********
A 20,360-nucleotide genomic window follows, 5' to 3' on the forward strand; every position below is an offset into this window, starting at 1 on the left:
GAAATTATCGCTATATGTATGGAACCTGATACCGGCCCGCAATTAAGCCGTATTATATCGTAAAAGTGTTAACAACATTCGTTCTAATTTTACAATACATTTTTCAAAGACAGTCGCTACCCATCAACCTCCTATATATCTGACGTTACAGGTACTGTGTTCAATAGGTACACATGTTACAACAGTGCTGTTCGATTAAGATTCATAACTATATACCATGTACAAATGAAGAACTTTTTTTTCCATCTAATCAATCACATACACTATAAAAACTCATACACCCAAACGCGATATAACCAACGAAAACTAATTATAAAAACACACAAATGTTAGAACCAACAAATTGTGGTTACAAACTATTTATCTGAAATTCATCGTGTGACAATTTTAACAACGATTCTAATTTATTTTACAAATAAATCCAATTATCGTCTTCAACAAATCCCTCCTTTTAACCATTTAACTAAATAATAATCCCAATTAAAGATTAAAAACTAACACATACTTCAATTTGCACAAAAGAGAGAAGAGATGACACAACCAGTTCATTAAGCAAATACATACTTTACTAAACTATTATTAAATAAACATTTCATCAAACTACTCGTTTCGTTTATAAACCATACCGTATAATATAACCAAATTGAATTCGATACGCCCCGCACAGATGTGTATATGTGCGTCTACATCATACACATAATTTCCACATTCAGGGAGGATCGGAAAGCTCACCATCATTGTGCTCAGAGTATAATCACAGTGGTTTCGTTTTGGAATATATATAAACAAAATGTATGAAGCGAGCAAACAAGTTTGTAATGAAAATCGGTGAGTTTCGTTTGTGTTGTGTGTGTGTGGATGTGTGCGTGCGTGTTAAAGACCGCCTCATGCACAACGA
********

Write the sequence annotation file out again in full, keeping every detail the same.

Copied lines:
A 20,360-nucleotide genomic window follows, 5' to 3' on the forward strand; every position below is an offset into this window, starting at 1 on the left:
GAAATTATCGCTATATGTATGGAACCTGATACCGGCCCGCAATTAAGCCGTATTATATCGTAAAAGTGTTAACAACATTCGTTCTAATTTTACAATACATTTTTCAAAGACAGTCGCTACCCATCAACCTCCTATATATCTGACGTTACAGGTACTGTGTTCAATAGGTACACATGTTACAACAGTGCTGTTCGATTAAGATTCATAACTATATACCATGTACAAATGAAGAACTTTTTTTTCCATCTAATCAATCACATACACTATAAAAACTCATACACCCAAACGCGATATAACCAACGAAAACTAATTATAAAAACACACAAATGTTAGAACCAACAAATTGTGGTTACAAACTATTTATCTGAAATTCATCGTGTGACAATTTTAACAACGATTCTAATTTATTTTACAAATAAATCCAATTATCGTCTTCAACAAATCCCTCCTTTTAACCATTTAACTAAATAATAATCCCAATTAAAGATTAAAAACTAACACATACTTCAATTTGCACAAAAGAGAGAAGAGATGACACAACCAGTTCATTAAGCAAATACATACTTTACTAAACTATTATTAAATAAACATTTCATCAAACTACTCGTTTCGTTTATAAACCATACCGTATAATATAACCAAATTGAATTCGATACGCCCCGCACAGATGTGTATATGTGCGTCTACATCATACACATAATTTCCACATTCAGGGAGGATCGGAAAGCTCACCATCATTGTGCTCAGAGTATAATCACAGTGGTTTCGTTTTGGAATATATATAAACAAAATGTATGAAGCGAGCAAACAAGTTTGTAATGAAAATCGGTGAGTTTCGTTTGTGTTGTGTGTGTGTGGATGTGTGCGTGCGTGTTAAAGACCGCCTCATGCACAACGA